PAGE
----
Constitutional Concerns:
  • Deviation from Supreme Court Judgment: The new law bypasses the Supreme Court’s 2023 ruling mandating a committee with the Chief Justice of India.
  • Erosion of Checks and Balances: Critics argue that the increased government control weakens the Election Commission’s independence, a crucial pillar of India’s electoral democracy.
Other Issues:
  • Lack of Public Consultation: The bill was passed without extensive public consultation, raising concerns about its lack of transparency and democratic legitimacy.
  • Uncertainty about Eligibility Criteria: The bill’s provisions regarding eligibility for CEC and EC positions remain unclear, potentially opening doors for political appointments based on favoritism rather than merit.
Practice Question: Critically analyze the potential impact of the “CEC and Other Election Commissioners (Appointment, Conditions of Service and Term of Office) Act, 2023” on the independence and impartiality of the Election Commission of India. (250 words/15 m)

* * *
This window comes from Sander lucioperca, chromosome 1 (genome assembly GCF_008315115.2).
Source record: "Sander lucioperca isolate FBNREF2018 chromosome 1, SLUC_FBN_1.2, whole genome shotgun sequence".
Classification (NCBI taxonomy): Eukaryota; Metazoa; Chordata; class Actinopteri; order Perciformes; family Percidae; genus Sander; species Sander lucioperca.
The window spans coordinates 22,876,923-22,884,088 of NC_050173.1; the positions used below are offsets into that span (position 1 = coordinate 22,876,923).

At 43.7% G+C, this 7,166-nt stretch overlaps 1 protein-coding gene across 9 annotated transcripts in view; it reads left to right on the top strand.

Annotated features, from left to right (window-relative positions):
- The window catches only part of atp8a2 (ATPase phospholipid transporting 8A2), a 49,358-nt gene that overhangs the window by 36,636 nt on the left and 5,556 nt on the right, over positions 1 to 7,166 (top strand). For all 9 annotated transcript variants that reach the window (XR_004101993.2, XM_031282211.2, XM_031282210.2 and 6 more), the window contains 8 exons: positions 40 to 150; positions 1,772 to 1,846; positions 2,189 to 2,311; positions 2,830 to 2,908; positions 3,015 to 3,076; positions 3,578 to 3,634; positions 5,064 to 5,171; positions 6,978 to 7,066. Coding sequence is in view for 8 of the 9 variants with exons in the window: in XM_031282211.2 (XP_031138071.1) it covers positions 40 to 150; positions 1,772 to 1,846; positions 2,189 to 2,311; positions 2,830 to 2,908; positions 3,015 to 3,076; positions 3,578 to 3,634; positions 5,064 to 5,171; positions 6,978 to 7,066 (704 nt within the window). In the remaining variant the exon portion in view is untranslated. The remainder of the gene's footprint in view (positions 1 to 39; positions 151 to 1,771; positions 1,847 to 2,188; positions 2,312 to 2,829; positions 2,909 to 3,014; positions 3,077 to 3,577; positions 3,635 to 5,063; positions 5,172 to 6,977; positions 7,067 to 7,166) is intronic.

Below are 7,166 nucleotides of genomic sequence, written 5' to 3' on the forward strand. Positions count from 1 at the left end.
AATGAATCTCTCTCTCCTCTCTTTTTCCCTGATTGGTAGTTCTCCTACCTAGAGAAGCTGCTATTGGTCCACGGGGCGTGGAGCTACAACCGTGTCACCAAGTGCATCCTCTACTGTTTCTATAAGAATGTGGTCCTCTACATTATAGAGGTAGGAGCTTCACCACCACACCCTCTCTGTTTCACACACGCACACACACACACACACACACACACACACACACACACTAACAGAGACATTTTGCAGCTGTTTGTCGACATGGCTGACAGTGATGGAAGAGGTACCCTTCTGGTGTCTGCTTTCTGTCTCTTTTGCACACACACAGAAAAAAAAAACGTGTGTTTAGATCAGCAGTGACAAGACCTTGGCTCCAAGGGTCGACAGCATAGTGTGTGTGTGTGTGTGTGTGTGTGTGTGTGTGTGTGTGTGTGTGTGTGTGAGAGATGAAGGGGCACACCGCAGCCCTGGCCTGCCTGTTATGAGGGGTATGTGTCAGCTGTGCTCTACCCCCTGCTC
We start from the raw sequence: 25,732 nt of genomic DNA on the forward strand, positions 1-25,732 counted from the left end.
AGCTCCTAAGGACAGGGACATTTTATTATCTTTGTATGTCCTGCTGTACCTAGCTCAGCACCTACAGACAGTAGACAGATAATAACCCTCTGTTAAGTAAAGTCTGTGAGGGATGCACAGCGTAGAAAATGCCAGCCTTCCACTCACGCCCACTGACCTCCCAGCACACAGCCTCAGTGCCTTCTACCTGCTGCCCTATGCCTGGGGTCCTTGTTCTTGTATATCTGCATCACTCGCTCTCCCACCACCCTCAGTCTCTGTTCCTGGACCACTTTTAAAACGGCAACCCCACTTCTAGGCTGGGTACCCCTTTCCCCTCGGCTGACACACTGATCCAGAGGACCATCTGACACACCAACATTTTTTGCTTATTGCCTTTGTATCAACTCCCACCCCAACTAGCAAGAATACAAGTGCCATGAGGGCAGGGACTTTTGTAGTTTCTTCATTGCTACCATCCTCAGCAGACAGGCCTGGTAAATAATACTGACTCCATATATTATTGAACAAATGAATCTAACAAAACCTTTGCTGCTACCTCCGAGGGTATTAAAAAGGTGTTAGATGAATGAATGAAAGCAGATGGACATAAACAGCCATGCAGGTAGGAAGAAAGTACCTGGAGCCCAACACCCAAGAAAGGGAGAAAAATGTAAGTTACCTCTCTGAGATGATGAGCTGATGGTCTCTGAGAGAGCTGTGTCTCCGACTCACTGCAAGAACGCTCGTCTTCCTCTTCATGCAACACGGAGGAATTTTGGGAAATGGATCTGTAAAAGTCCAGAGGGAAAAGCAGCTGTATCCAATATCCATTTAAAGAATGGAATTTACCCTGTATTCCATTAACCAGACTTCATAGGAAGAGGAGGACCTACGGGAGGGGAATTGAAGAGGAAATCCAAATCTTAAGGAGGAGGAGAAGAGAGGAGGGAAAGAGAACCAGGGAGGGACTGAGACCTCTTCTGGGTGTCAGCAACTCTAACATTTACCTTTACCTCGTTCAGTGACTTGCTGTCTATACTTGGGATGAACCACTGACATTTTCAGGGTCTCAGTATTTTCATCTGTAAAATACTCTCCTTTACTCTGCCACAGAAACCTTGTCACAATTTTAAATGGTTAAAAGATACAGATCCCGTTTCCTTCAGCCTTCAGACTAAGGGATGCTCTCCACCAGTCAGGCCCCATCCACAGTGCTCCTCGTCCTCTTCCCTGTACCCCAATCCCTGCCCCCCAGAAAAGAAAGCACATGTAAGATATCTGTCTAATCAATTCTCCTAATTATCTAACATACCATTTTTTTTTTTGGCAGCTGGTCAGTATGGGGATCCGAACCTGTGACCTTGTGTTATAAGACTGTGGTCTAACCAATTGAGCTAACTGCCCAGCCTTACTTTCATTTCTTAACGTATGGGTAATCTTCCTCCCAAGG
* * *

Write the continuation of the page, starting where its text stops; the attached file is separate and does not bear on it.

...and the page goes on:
5. Science Ministry team visits Hawaii to take stock of telescope project

Topic: GS3 – Science and Technology – Development & their applications
The TMT project’s challenges and international collaboration highlight geopolitical, scientific, and environmental considerations, relevant for UPSC aspirants. 
Context:
  • The Department of Science and Technology delegation visited Mauna Kea, Hawaii, to address challenges to the global Thirty Meter Telescope project, facing local opposition.
  • Alternate sites, including Spain’s Canary Islands, are being considered.
Additional information on this news:
  • An official delegation from the Department of Science and Technology visited Mauna Kea in Hawaii to discuss challenges to the Thirty Meter Telescope (TMT) project.
  • The TMT is a joint collaboration involving institutions from the U.S., Japan, China, Canada, and India, with India contributing hardware worth $200 million.